Thursday, May 22, 2014

How to Know to Give Up Your Niche


How do you know if it’s time to ditch (or switch) your niche?
(From a financial adviser perspective)

You’re not getting referred.If you’re not receiving several high-quality referrals per month, you might not have an effective niche.

One of the key factors of a successful niche is that members of the group actively talk to one another. Members of your niche should share some special interest that lead to networking opportunities. If you’re not seeing the benefits of that community connection, it’s time to re-evaluate. A true niche naturally congregates and communicates.



You’re bored.

If you have to drag yourself to work every
day to serve your “niche” it’s probably not the right one
for you.

An advisor in Florida experienced this
unhappiness when he realized that as his financial
fortunes grew, he became despondent assisting
middle-class investors with their IRAs. He longed for
more challenging wealth management work, including
helping affluent clients protect assets from frivolous
lawsuits, as well as facilitate family legacy planning. He
eventually sold off part of his book and concentrated on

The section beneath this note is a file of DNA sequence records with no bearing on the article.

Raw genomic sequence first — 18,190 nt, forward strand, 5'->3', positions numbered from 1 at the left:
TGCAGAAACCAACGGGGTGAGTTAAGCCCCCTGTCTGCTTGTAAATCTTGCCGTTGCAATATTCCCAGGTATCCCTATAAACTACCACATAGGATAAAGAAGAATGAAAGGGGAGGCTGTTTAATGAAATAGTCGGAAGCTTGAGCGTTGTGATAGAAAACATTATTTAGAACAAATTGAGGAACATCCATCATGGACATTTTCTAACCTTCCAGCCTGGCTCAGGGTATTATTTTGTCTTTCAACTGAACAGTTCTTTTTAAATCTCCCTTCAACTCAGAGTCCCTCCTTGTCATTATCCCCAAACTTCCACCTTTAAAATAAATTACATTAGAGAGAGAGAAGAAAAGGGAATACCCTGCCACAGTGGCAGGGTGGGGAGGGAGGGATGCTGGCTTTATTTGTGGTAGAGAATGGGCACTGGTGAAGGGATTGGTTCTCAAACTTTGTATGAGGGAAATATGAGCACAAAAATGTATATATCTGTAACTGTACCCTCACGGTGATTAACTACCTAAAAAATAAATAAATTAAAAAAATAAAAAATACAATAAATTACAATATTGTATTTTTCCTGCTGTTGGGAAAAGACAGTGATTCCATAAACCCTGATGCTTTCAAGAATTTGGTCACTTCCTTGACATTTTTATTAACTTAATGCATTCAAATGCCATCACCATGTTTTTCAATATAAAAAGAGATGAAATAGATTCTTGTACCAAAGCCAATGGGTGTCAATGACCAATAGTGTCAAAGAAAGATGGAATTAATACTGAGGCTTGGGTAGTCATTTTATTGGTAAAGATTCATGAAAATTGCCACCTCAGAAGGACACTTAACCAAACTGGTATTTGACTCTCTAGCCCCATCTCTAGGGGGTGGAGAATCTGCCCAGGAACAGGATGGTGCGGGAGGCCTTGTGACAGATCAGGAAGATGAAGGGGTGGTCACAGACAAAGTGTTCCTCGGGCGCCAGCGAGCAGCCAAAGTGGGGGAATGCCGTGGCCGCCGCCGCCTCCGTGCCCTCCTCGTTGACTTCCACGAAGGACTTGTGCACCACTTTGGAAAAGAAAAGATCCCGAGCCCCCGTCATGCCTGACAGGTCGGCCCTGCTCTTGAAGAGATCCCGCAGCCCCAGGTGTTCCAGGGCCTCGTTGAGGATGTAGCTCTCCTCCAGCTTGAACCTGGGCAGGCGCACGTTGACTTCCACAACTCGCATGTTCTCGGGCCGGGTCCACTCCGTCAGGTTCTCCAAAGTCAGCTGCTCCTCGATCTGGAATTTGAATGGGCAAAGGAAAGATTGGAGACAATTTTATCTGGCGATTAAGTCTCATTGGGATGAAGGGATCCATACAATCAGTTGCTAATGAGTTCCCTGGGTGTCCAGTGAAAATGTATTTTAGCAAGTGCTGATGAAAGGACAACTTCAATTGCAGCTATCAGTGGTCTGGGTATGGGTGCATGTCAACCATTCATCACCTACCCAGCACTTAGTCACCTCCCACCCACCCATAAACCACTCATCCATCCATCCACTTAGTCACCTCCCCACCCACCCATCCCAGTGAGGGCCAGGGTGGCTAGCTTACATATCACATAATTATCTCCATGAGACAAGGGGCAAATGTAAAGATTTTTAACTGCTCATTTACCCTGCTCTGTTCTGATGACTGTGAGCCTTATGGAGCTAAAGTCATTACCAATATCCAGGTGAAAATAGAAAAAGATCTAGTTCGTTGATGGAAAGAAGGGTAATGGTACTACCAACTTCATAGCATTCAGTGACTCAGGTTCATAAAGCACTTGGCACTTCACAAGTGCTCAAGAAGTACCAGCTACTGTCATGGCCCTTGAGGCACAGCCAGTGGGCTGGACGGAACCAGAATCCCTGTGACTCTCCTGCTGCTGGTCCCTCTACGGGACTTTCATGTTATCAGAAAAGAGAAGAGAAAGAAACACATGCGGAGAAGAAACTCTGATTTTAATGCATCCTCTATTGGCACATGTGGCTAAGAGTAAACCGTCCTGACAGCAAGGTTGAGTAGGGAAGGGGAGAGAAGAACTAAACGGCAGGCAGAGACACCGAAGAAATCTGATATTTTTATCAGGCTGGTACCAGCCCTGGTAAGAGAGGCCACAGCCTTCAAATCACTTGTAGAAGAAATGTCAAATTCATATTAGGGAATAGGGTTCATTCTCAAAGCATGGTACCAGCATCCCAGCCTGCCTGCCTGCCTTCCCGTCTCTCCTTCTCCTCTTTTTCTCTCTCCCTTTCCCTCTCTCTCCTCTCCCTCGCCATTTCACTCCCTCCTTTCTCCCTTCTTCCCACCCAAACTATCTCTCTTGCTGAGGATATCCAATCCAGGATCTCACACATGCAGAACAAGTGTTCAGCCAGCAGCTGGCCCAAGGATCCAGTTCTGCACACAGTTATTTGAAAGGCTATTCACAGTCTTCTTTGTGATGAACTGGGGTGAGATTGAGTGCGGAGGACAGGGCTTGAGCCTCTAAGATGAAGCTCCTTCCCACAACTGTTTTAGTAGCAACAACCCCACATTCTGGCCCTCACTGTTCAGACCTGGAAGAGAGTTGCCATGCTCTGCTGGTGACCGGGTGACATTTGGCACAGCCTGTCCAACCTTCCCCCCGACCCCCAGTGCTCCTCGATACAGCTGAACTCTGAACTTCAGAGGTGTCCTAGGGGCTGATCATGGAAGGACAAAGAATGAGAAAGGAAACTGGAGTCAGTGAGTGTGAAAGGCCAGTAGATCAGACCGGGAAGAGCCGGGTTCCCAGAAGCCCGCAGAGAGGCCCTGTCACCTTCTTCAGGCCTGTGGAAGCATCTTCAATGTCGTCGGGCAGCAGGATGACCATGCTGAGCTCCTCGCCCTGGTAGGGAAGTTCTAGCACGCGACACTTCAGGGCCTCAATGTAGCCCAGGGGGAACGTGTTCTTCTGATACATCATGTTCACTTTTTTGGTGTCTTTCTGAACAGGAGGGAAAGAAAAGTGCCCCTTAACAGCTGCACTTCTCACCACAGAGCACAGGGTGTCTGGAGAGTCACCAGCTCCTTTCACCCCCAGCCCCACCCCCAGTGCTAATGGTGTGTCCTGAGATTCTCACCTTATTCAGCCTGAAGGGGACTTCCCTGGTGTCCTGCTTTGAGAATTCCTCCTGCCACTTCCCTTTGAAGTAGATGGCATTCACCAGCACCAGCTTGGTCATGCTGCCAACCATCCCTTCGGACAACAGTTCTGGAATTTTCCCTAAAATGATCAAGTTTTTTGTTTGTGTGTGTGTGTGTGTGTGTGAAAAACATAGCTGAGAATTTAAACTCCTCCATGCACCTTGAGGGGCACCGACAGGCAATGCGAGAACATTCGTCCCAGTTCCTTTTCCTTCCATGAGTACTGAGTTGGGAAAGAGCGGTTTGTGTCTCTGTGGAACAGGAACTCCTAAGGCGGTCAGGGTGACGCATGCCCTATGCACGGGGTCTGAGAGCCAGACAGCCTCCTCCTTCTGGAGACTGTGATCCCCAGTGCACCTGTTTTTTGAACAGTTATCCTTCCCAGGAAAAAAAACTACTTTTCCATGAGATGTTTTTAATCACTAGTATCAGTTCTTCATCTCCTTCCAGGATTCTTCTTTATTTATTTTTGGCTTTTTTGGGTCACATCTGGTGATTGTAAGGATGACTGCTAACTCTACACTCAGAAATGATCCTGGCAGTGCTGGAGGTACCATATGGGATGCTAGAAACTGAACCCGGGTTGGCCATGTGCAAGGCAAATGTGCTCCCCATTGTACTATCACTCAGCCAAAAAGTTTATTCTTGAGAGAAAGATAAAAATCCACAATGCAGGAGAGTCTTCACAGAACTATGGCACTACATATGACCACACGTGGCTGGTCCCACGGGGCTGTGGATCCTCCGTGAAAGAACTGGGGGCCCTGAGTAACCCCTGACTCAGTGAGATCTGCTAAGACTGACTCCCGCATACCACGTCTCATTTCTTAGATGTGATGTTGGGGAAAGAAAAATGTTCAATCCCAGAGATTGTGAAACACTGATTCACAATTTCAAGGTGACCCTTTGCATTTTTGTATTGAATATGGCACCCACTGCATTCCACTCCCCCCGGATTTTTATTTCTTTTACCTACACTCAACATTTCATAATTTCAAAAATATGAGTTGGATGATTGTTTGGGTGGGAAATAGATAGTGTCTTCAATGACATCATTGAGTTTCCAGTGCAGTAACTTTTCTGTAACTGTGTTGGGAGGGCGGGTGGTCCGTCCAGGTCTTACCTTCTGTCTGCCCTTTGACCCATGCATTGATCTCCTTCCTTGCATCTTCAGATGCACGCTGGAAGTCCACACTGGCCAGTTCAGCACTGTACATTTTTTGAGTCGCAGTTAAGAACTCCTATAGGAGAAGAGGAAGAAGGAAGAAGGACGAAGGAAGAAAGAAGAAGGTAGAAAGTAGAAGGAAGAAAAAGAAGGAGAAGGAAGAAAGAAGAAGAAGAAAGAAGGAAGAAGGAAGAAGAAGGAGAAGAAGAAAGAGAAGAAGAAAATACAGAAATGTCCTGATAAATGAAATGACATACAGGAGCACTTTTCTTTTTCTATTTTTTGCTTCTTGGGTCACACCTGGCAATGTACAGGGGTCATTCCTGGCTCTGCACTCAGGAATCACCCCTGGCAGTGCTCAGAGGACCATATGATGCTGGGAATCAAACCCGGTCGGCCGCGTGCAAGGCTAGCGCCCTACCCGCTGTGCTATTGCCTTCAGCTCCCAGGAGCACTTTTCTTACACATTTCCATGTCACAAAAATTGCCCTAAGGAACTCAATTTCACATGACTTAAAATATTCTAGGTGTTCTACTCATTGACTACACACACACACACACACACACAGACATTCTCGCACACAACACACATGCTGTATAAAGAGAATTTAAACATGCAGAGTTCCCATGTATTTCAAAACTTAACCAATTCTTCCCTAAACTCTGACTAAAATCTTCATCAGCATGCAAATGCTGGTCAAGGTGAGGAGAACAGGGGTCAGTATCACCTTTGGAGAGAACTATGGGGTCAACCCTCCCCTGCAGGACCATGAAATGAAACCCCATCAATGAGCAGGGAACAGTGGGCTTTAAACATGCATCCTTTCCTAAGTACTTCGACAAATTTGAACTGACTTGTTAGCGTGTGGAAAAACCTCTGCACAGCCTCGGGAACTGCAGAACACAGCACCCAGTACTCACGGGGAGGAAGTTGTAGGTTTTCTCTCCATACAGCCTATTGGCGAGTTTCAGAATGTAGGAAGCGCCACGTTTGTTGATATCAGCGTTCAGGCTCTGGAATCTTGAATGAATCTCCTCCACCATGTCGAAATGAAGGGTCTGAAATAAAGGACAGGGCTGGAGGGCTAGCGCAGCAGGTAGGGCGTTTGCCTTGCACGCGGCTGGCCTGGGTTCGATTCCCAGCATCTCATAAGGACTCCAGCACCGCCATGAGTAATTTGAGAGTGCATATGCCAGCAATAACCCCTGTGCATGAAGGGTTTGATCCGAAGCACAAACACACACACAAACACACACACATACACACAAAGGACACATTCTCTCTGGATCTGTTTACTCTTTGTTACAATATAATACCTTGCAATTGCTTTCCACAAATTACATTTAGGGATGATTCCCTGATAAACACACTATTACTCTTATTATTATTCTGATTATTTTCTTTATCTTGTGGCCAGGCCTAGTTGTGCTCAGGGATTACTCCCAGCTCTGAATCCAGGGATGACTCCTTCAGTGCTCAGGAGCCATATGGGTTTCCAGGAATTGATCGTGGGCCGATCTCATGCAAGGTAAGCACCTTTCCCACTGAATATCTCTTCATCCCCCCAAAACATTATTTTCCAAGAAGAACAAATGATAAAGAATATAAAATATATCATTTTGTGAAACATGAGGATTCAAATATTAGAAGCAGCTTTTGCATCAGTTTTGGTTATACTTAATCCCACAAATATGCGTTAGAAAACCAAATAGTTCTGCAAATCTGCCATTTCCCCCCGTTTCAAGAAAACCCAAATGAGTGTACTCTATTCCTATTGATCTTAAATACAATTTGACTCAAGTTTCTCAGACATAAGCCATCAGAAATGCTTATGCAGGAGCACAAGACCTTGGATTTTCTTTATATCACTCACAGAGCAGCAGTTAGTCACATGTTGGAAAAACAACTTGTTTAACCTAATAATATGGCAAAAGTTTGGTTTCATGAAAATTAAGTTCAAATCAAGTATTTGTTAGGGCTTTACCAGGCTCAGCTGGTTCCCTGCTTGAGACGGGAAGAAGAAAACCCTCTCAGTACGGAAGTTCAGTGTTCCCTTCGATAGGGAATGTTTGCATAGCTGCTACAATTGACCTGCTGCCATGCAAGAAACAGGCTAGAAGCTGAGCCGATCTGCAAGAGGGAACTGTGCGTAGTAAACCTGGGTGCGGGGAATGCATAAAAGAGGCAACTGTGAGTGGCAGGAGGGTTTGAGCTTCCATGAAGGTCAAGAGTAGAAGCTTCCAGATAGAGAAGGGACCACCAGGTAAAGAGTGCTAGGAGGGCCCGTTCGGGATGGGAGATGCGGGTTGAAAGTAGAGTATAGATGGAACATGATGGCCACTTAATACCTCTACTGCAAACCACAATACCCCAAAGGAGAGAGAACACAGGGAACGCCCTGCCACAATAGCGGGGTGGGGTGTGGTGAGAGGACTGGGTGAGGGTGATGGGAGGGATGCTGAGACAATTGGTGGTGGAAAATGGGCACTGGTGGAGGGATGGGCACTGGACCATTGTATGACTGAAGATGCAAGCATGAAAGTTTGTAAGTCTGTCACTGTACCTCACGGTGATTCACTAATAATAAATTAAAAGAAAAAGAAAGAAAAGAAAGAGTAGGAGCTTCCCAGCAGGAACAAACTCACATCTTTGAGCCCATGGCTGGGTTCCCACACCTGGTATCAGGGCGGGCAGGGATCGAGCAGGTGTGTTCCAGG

clientele with at least $2 million in liquid net worth.

You’re stressed out.

On the other hand, maybe
members of your niche are demanding too much from
you, and you need to re-evaluate the fit. An advisor in
Omaha came to the conclusion that she would never be
happy serving the complex needs of the affluent. She
preferred simple, straightforward investing work with
middle class “savers,” turning them into millionaires by
retirement. Her “low-stress, high-success” approach
led to a long and happy career – and many referrals.

You’re not making enough money.

Probably the surest sign you’re in the wrong niche is if your niche isn’t
supporting your business goals. Remember that
members of your niche must have assets, revenue, and
unmet needs – that you can identify and serve. A niche
serving Christian missionaries, for instance, may be
noble, but missionaries tend to give away most of their
assets. Furthermore, there should be hundreds of
qualified prospects in your niche. And you should be in
a unique position to happily serve that niche.

Where can you find a unique, productive niche?

Start by analyzing your best client relationships. Look for trends.
Are you serving particular professions or employers? Do you
have a unique skill set that speaks to a certain segment of
the population? Then analyze yourself. Can you leverage
any of your hobbies, community groups, or strategic
alliances with CPAs, and attorney? Do you come from a
family of lawyers, teachers, doctors, nurses? Turn your
unique identity into something that speaks to hundreds of
people in a particular community.

***originally written by a different author

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